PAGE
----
Is Obama Fundamentally Shifting His Middle East Strategy?
The Saudis and Israelis are fuming. Obama's talks with Iran's new President Hassan Rouhani point to a possible new direction in U.S.-Middle East policy. Iran is the regional archrival of the Saudis and Israelis, who for decades have shared the mantle as the main U.S. allies in the Middle East.
The Arab Spring has — along with the ascendance of Russia and China — shifted the geo-political ground of the region, and the U.S. is trying to maintain a dominant position with a new strategy. This shift, if successful, has the potential to create a political crisis within the U.S. government as well as abroad. Israel and Saudi Arabia, for example, won't quietly accept a diminished role in the Middle East.
Israel gave a thunderous response to Obama's Iranian talks last week by committing its fourth war crime against Syria in the last year, by launching a bombing raid against a Syrian military installation. Since Obama is currently pursuing "Geneva II" peace talks with Syria and Russia, the timing of the Israeli bombing suggests that Israel is intent on not being ignored.
The Saudis, too, have fired missiles, though of the diplomatic type, aimed at the U.S. by refusing a seat at the UN Security Council. The Saudis have also threatened a fundamental break from their long-standing U.S. ally, which in reality means a shift towards Russia and China.
There are three main factors that appear to be pushing Obama in a new Middle East direction: Obama's political defeat in the Syrian conflict, the United States' new ocean of natural (shale) gas, and the new Egyptian government's shift away from a long-standing U.S. alliance. The Middle East is changing fast.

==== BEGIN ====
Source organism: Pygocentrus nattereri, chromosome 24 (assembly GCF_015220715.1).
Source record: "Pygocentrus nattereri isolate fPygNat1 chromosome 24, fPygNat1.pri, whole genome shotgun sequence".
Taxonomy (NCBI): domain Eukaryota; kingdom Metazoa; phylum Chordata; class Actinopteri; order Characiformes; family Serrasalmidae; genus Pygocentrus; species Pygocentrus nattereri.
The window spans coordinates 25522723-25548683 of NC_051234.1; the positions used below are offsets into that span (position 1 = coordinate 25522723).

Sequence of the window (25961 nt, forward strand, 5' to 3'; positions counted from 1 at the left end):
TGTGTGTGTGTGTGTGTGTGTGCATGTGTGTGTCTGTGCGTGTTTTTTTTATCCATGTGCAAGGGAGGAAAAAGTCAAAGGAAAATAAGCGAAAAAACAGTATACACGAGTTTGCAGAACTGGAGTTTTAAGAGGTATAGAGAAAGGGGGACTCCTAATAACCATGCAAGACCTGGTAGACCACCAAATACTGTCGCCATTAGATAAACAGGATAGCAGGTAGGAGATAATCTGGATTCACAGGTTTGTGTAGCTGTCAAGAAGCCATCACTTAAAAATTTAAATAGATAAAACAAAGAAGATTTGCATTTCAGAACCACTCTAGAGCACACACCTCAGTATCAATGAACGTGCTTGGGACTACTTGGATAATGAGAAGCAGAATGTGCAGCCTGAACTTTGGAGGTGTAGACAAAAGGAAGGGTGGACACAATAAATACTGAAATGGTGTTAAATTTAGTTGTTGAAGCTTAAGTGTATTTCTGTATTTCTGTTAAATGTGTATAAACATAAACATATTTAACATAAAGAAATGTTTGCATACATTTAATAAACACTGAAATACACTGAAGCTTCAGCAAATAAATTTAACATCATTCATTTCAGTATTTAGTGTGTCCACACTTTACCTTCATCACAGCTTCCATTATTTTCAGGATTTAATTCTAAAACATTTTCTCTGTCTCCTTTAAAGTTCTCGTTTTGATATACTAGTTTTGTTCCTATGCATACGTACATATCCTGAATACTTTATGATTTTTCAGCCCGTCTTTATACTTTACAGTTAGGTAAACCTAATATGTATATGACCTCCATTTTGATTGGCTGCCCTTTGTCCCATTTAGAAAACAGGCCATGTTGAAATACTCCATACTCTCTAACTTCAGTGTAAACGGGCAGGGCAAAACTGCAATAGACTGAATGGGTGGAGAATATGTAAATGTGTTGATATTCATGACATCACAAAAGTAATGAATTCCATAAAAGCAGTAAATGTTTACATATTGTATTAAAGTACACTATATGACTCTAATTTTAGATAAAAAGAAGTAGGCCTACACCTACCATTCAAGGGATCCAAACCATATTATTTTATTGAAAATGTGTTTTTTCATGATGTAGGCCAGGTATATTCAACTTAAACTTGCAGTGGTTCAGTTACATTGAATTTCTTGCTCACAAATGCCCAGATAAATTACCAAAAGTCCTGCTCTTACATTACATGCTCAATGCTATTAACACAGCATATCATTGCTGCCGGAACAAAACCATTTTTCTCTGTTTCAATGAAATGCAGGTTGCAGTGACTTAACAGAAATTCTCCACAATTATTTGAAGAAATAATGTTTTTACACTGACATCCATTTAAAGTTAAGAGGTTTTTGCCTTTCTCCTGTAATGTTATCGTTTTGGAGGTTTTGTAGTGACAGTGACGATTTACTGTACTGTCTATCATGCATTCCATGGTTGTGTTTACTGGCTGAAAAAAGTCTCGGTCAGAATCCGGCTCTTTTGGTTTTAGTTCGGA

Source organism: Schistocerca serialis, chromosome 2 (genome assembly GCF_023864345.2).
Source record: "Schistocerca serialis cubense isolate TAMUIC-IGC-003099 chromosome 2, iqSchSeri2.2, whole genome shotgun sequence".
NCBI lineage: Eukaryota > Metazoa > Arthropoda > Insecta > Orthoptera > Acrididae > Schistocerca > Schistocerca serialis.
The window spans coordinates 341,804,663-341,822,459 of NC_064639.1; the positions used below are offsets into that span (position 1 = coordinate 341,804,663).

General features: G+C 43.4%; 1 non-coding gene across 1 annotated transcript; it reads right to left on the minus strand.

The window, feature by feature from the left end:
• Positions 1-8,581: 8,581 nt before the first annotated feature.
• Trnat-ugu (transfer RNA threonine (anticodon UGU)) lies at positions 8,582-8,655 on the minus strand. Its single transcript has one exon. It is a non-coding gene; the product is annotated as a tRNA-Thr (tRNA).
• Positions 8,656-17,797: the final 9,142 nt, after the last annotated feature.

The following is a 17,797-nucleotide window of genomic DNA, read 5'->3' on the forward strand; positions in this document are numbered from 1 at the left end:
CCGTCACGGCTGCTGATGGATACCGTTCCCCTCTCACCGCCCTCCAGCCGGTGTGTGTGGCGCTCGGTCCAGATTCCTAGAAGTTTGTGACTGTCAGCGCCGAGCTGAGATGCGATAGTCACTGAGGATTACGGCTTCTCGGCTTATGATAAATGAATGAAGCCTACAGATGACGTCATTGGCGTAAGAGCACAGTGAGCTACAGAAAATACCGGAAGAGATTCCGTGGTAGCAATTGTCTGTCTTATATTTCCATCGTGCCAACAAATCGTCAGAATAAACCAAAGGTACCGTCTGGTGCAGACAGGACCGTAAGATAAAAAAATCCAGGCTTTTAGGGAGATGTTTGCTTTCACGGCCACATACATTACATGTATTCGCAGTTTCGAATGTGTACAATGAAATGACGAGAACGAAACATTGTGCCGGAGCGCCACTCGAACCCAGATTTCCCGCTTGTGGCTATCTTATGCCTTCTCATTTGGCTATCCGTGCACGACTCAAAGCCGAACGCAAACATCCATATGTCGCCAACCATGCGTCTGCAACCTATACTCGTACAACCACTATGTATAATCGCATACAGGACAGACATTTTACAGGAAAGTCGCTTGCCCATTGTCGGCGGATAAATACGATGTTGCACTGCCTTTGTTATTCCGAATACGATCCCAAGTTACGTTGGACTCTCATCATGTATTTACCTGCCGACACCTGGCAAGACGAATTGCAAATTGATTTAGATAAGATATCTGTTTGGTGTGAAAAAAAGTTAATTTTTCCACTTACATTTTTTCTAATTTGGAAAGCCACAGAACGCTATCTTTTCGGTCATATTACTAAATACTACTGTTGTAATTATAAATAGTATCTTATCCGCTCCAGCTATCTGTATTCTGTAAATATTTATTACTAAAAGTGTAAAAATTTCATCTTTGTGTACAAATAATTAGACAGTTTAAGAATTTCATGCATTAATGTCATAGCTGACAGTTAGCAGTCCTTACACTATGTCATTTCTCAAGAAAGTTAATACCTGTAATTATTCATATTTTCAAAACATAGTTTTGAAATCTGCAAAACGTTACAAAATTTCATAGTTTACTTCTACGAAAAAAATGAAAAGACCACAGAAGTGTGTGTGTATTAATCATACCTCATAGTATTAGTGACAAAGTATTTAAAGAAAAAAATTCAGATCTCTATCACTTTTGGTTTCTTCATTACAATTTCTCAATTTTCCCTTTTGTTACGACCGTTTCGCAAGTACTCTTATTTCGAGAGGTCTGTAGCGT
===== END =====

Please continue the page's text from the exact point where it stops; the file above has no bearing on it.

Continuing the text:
The Syrian conflict exposed the United States' Middle East strategy as bankrupt; Obama planned a Bush-like bombing campaign to terrorize Syria into submission, but backed down at the last minute, due to immense domestic and international opposition, not to mention the fact that Islamic extremists linked to al-Qaeda were certain to come to power if Obama opened the gates of hell with U.S. missiles. Obama's last minute retreat was a historic blow to U.S. foreign policy, along the lines of the U.S. defeat in Vietnam.
By agreeing to the Russian plan of eliminating Syria's chemical weapons, Obama admitted humiliating defeat and signaled that the U.S. was abandoning the proxy war against the Syrian government, the war now completely dominated by Islamic extremists and foreign jihad fighters; those who maintain that a legitimate mass "revolution" is still in play fool only themselves. Furthermore, those who claim, "the Israeli tail wags the American dog" were again proved wrong when the full force of Israeli/AIPAC lobbying — to attack Syria — was ultimately ignored.
Obama's Syria shift also left Saudi Arabia in the lurch, which went "all in" against Syria by shipping huge amounts of money, arms, and Saudi nationals to destroy Assad's Syria, no doubt with immense initial encouragement from Obama. If a Syrian peace deal is hatched at "Geneva II" (if in fact it ever happens), it's certain that any outcome will make explicit Saudi Arabia's waning influence in Syria.
Obama is also finally using the new U.S. flood of shale gas as a political weapon in his Middle East approach. The "natural gas revolution" threatens to change the face of the global oil/gas industry, and has energy giants Saudi Arabia and Russia shaking in their boots. This influx of American gas simply makes the Middle East less important.
An interesting Reuters article reports:
"... surging North American energy production [shale gas] has brought the United States closer to a long-dreamed "energy independence" that is reshaping its goals and role in the Middle East."
Henry Kissinger, arch-war criminal and modern architect of the oil-focused U.S. foreign policy, was quoted in the Reuters article:
"You could not make plans in the Middle East or involving Middle East crises, without keeping in mind the considerations of the oil market... but that is now changing substantially with the, I wouldn't say 'self sufficiency' but narrowing the gap between supply and demand in North America [shale gas], that is now of huge strategic consequence."